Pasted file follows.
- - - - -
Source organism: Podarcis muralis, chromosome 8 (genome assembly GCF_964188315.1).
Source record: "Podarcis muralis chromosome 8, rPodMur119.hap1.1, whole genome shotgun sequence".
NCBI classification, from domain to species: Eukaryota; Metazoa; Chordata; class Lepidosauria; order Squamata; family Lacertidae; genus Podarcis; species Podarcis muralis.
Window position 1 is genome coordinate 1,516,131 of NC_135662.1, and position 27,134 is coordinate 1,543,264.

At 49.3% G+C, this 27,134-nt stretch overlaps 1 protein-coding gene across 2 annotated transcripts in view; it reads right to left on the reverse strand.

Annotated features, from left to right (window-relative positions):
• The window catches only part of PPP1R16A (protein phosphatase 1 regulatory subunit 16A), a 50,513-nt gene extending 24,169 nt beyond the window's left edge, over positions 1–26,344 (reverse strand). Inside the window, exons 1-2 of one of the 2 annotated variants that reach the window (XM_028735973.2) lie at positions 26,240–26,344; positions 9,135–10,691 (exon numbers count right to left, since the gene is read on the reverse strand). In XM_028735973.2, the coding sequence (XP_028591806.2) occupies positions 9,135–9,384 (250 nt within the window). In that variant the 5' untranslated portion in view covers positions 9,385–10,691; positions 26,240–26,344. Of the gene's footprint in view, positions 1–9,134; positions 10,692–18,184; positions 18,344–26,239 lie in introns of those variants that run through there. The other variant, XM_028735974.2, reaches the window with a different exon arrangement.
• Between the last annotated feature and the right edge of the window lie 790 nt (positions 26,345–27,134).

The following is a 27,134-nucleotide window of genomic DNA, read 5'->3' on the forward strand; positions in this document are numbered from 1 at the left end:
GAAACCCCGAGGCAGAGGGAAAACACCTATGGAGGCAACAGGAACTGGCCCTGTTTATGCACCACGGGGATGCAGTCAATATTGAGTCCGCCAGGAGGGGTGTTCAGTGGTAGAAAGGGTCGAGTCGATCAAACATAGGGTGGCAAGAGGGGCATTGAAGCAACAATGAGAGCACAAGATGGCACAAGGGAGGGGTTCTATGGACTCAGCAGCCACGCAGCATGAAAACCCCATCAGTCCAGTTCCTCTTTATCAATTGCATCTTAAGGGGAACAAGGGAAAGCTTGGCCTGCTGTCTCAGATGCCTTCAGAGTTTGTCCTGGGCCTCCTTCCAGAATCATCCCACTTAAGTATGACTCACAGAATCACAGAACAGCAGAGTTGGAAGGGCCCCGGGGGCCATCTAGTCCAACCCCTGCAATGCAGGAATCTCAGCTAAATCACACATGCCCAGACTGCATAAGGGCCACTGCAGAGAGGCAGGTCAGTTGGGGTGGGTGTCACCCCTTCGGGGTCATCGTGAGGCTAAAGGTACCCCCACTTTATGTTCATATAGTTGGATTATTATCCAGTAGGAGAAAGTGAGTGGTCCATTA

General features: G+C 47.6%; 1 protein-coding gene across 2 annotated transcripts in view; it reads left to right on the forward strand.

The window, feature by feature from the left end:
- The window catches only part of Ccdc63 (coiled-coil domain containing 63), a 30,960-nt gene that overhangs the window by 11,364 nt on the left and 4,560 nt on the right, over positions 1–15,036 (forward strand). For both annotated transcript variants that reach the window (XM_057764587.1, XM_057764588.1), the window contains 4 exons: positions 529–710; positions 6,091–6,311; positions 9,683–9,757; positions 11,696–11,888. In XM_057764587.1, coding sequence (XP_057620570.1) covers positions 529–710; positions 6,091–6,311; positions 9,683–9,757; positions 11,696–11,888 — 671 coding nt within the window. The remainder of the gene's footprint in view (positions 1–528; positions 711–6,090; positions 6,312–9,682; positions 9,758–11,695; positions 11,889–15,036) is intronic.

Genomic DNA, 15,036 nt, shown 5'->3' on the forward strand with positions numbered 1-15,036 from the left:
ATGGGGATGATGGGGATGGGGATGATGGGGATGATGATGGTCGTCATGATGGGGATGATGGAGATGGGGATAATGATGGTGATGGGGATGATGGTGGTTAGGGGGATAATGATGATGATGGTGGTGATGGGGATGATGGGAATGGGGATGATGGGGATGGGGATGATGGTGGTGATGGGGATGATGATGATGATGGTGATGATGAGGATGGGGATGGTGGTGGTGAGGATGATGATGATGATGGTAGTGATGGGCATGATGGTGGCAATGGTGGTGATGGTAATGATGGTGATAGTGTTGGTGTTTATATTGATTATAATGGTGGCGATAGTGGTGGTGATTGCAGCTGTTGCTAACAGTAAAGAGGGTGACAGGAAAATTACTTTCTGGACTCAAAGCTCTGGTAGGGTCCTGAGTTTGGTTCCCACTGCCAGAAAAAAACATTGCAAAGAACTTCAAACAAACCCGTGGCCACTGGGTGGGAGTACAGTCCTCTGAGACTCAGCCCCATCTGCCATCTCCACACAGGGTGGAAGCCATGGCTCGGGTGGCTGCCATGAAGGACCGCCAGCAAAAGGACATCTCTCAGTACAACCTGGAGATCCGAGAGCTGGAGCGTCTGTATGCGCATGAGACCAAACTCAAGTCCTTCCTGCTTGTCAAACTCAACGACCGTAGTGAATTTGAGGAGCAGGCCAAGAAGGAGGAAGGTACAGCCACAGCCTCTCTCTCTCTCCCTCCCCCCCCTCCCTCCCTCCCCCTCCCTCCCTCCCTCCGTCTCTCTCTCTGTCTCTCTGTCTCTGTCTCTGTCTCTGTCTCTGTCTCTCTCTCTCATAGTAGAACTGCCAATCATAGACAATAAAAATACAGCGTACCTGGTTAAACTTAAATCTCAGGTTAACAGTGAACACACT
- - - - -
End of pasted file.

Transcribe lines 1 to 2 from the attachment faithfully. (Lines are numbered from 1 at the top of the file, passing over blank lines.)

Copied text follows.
Source organism: Podarcis muralis, chromosome 8 (genome assembly GCF_964188315.1).
Source record: "Podarcis muralis chromosome 8, rPodMur119.hap1.1, whole genome shotgun sequence".